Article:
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Example: Second-Order Butterworth Lowpass

In the second-order case, we have, for the analog prototype,

$\displaystyle H_a(s) = \frac{1}{(s + a)(s + \overline{a})}
$

where, from Eq.$ \,$ (I.2), $ a = e^{j\pi/4}$ , so that

$\displaystyle H_a(s) = \frac{1}{(s + e^{j\pi/4})(s + e^{-j\pi/4})} = \frac{1}{s^2 + \sqrt{2}s + 1} \protect$ (I.3)

To convert this to digital form, we apply the bilinear transform

$\displaystyle s = c\frac{1-z^{-1}}{1+z^{-1}}
$

(from Eq.$ \,$ (I.9)), where, as discussed in §I.3, we set

$\displaystyle c = \cot(\omega_cT/2) \isdef \frac{\cos(\omega_cT/2)}{\sin(\omega_cT/2)}
$

to obtain a digital cut-off frequency at $ \omega_c$ radians per second. For example, choosing $ \omega_c T = \pi/2$ (a cut off at one-fourth the sampling rate), we get

$\displaystyle c = \frac{\cos(\pi/4)}{\sin(\pi/4)} = 1
$

and the digital filter transfer function is
$\displaystyle H_d(z)$ $\displaystyle =$ $\displaystyle H_a\left(\frac{1-z^{-1}}{1+z^{-1}}\right) =
\frac{1}{\left(\frac{1-z^{-1}}{1+z^{-1}}\right)^2 + \sqrt{2}\left(\frac{1-z^{-1}}{1+z^{-1}}\right) + 1}$ (I.4)
  $\displaystyle =$ $\displaystyle \frac{(1+z^{-1})^2}{(1-2z^{-1}+z^{-2}) + (\sqrt{2} - \sqrt{2}z^{-2}) + (1+2z^{-1}+z^{-2})}$ (I.5)
  $\displaystyle =$ $\displaystyle \frac{(1+z^{-1})^2}{(2+\sqrt{2}) + (2-\sqrt{2})z^{-2}}$ (I.6)
  $\displaystyle =$ $\displaystyle \frac{1}{2+\sqrt{2}}\frac{(1+z^{-1})^2}{1 + \frac{2-\sqrt{2}}{2+\sqrt{2}}z^{-2}}$ (I.7)

Note that the numerator is $ (1+z^{-1})^2$ , as predicted earlier. As a check, we can verify that the dc gain is 1:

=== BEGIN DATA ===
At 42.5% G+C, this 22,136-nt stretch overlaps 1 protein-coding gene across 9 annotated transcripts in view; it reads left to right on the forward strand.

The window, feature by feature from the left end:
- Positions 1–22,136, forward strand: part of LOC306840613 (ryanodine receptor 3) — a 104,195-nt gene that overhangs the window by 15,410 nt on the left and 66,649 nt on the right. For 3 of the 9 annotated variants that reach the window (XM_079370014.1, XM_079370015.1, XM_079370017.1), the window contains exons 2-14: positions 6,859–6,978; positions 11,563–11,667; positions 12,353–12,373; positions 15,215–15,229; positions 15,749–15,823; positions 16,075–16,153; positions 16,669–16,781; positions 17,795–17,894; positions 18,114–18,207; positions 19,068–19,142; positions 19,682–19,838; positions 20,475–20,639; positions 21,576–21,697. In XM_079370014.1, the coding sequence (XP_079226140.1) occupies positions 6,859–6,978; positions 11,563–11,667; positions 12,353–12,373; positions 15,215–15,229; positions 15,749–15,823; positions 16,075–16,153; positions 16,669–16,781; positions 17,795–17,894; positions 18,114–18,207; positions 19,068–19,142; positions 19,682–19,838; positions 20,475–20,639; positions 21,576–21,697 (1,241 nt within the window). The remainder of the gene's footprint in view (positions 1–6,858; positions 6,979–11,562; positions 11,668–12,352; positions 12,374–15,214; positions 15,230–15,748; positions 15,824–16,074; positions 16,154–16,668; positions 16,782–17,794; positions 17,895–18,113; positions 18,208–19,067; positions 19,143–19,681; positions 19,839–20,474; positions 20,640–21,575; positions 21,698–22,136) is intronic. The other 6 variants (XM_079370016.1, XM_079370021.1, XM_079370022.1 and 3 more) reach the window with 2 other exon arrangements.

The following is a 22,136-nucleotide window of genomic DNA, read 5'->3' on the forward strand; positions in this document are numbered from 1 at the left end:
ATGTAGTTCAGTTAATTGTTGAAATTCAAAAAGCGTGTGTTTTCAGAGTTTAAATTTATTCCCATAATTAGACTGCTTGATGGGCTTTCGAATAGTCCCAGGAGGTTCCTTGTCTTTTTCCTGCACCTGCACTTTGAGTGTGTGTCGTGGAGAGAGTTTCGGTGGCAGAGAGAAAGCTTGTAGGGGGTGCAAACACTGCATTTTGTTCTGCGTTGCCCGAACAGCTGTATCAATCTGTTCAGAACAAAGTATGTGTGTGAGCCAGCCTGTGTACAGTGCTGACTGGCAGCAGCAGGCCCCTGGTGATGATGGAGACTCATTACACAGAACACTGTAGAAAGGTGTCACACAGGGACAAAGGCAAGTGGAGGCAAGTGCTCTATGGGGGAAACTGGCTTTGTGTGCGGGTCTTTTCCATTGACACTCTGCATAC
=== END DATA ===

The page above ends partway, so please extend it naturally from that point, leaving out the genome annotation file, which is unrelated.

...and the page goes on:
$\displaystyle H_d(1) = \frac{2^2}{2+\sqrt{2} + 2-\sqrt{2}} = 1
$

It is also immediately verified that $ H_d(-1) = 0$ , i.e., that there is a (double) notch at half the sampling rate.

In the analog prototype, the cut-off frequency is $ \omega_a=1$ rad/sec, where, from Eq.$ \,$ (I.1), the amplitude response is $ G_a(j)=1/\sqrt{2}$ . Since we mapped the cut-off frequency precisely under the bilinear transform, we expect the digital filter to have precisely this gain. The digital frequency response at one-fourth the sampling rate is

$\displaystyle H_d(j) = \frac{(1-j)^2}{2+\sqrt{2} - (2-\sqrt{2})} = -\frac{j}{\sqrt{2}}, \protect$ (I.8)

and $ 20\log_{10}(\left\vert H_d(j)\right\vert)=-3$ dB as expected.

Note from Eq.$ \,$ (I.8) that the phase at cut-off is exactly -90 degrees in the digital filter. This can be verified against the pole-zero diagram in the $ z$ plane, which has two zeros at $ z = -1$ , each contributing +45 degrees, and two poles at $ z=\pm
j\sqrt{\frac{2-\sqrt{2}}{2+\sqrt{2}}}$ , each contributing -90 degrees. Thus, the calculated phase-response at the cut-off frequency agrees with what we expect from the digital pole-zero diagram.

In the $ s$ plane, it is not as easy to use the pole-zero diagram to calculate the phase at $ \omega_a=1$ , but using Eq.$ \,$ (I.3), we quickly obtain

$\displaystyle H_a(j\cdot 1) = \frac{1}{j^2 + \sqrt{2}j + 1} = -\frac{j}{\sqrt{2}},
$

and exact agreement with $ H_d(e^{j\pi/2})$ [Eq.$ \,$ (I.8)] is verified.

A related example appears in §9.2.4.


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``Introduction to Digital Filters with Audio Applications'', by Julius O. Smith III, (September 2007 Edition).
Copyright © 2014-03-23 by Julius O. Smith III
Center for Computer Research in Music and Acoustics (CCRMA),   Stanford University
CCRMA